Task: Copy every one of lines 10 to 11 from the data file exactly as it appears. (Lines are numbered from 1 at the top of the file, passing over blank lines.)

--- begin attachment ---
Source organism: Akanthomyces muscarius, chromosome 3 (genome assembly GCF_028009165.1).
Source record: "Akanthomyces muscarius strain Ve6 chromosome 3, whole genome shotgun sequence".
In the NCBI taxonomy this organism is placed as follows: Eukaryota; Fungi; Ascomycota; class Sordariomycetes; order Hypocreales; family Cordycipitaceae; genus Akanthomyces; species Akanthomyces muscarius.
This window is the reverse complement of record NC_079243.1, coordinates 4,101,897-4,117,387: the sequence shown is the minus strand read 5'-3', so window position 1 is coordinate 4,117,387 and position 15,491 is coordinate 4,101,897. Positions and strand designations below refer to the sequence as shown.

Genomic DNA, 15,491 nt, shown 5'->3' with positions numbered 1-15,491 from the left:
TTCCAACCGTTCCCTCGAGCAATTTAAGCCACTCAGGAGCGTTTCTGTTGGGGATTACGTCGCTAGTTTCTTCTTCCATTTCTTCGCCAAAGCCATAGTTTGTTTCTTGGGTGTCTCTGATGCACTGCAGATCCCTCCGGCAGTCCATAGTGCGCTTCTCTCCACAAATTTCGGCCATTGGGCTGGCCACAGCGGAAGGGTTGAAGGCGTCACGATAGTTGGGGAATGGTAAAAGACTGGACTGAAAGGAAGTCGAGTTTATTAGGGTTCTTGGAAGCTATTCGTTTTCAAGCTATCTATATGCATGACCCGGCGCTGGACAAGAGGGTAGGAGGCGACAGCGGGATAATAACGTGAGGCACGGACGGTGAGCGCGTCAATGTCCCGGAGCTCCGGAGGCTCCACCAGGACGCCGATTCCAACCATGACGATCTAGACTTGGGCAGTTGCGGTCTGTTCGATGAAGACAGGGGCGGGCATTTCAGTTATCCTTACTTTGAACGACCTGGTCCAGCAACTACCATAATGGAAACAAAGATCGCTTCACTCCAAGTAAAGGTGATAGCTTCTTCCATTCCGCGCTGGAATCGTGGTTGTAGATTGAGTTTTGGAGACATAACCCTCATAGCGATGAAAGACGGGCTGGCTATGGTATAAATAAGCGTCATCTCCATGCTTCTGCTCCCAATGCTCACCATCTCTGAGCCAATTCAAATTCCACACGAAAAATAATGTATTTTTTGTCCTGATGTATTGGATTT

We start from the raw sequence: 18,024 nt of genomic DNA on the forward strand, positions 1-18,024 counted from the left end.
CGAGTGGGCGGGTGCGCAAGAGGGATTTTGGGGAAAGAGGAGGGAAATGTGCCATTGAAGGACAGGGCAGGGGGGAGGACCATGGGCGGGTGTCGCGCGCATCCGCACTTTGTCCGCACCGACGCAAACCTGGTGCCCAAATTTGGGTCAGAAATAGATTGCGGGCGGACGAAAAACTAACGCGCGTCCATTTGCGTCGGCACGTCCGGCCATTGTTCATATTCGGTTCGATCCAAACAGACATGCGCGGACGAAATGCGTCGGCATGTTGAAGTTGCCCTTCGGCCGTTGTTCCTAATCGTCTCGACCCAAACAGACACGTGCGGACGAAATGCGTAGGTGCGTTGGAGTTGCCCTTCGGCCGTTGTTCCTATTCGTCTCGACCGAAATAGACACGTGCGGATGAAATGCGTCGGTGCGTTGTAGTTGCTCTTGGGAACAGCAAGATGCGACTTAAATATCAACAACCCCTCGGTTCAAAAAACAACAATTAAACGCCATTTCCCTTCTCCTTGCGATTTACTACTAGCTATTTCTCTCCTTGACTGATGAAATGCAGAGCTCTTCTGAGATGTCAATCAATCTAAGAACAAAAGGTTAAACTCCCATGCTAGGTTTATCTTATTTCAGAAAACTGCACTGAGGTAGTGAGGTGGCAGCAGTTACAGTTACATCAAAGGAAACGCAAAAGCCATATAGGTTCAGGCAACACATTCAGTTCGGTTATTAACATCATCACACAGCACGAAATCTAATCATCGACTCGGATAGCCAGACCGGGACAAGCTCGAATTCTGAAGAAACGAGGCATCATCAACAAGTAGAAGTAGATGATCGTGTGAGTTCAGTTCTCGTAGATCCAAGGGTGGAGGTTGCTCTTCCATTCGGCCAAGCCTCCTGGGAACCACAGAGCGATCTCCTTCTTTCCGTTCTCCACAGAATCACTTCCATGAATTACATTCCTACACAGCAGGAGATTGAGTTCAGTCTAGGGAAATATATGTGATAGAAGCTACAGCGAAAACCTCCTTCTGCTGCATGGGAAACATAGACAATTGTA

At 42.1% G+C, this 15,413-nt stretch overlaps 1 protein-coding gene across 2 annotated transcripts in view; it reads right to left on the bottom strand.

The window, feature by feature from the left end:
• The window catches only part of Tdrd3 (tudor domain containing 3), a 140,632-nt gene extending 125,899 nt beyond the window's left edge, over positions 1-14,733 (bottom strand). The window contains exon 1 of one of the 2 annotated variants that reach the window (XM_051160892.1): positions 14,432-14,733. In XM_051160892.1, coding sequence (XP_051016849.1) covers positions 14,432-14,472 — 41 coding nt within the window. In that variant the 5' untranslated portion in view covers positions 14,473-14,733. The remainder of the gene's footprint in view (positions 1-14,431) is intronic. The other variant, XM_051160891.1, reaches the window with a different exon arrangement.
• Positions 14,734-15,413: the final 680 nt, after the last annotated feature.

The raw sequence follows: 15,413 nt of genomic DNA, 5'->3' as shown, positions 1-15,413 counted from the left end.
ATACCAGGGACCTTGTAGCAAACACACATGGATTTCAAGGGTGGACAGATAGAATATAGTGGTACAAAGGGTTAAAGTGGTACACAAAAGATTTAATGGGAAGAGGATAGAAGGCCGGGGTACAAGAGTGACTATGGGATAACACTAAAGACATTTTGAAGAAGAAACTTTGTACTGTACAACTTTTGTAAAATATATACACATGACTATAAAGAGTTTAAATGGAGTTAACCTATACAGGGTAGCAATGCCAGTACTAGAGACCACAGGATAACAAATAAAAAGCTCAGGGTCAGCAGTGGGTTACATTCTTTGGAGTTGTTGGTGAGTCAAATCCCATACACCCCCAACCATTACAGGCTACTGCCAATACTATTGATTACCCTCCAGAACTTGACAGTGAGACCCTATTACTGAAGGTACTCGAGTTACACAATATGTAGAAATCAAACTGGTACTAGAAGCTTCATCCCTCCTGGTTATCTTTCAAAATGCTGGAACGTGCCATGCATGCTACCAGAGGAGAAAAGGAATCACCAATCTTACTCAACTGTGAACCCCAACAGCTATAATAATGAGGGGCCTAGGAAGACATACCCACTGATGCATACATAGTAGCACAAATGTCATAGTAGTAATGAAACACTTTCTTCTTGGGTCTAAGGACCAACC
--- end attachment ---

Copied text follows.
The window, feature by feature from the left end:
• The window catches only part of Tdrd3 (tudor domain containing 3), a 140,632-nt gene extending 125,899 nt beyond the window's left edge, over positions 1-14,733 (bottom strand). The window contains exon 1 of one of the 2 annotated variants that reach the window (XM_051160892.1): positions 14,432-14,733. In XM_051160892.1, coding sequence (XP_051016849.1) covers positions 14,432-14,472 — 41 coding nt within the window. In that variant the 5' untranslated portion in view covers positions 14,473-14,733. The remainder of the gene's footprint in view (positions 1-14,431) is intronic. The other variant, XM_051160891.1, reaches the window with a different exon arrangement.